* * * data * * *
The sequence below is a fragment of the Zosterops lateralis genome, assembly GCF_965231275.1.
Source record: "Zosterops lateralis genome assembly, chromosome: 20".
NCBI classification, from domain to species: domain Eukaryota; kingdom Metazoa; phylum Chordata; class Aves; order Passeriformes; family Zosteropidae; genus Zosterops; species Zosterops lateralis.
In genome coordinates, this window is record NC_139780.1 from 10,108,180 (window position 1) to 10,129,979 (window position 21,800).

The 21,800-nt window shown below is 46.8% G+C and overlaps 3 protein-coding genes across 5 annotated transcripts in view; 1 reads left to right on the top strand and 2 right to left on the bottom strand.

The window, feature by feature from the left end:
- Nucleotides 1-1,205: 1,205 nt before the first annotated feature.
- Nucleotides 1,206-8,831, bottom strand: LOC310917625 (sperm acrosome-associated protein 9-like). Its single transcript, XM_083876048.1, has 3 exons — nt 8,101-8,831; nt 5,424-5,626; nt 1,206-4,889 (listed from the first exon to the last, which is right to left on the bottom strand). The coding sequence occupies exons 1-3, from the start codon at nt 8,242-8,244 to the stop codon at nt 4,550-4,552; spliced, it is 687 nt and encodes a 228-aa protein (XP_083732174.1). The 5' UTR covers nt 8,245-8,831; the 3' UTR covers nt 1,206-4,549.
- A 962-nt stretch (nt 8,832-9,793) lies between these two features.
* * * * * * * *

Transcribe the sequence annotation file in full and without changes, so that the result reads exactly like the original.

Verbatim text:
The sequence below is a fragment of the Zosterops lateralis genome, assembly GCF_965231275.1.
Source record: "Zosterops lateralis genome assembly, chromosome: 20".
NCBI classification, from domain to species: domain Eukaryota; kingdom Metazoa; phylum Chordata; class Aves; order Passeriformes; family Zosteropidae; genus Zosterops; species Zosterops lateralis.
In genome coordinates, this window is record NC_139780.1 from 10,108,180 (window position 1) to 10,129,979 (window position 21,800).

The 21,800-nt window shown below is 46.8% G+C and overlaps 3 protein-coding genes across 5 annotated transcripts in view; 1 reads left to right on the top strand and 2 right to left on the bottom strand.

The window, feature by feature from the left end:
- Nucleotides 1-1,205: 1,205 nt before the first annotated feature.
- Nucleotides 1,206-8,831, bottom strand: LOC310917625 (sperm acrosome-associated protein 9-like). Its single transcript, XM_083876048.1, has 3 exons — nt 8,101-8,831; nt 5,424-5,626; nt 1,206-4,889 (listed from the first exon to the last, which is right to left on the bottom strand). The coding sequence occupies exons 1-3, from the start codon at nt 8,242-8,244 to the stop codon at nt 4,550-4,552; spliced, it is 687 nt and encodes a 228-aa protein (XP_083732174.1). The 5' UTR covers nt 8,245-8,831; the 3' UTR covers nt 1,206-4,549.
- A 962-nt stretch (nt 8,832-9,793) lies between these two features.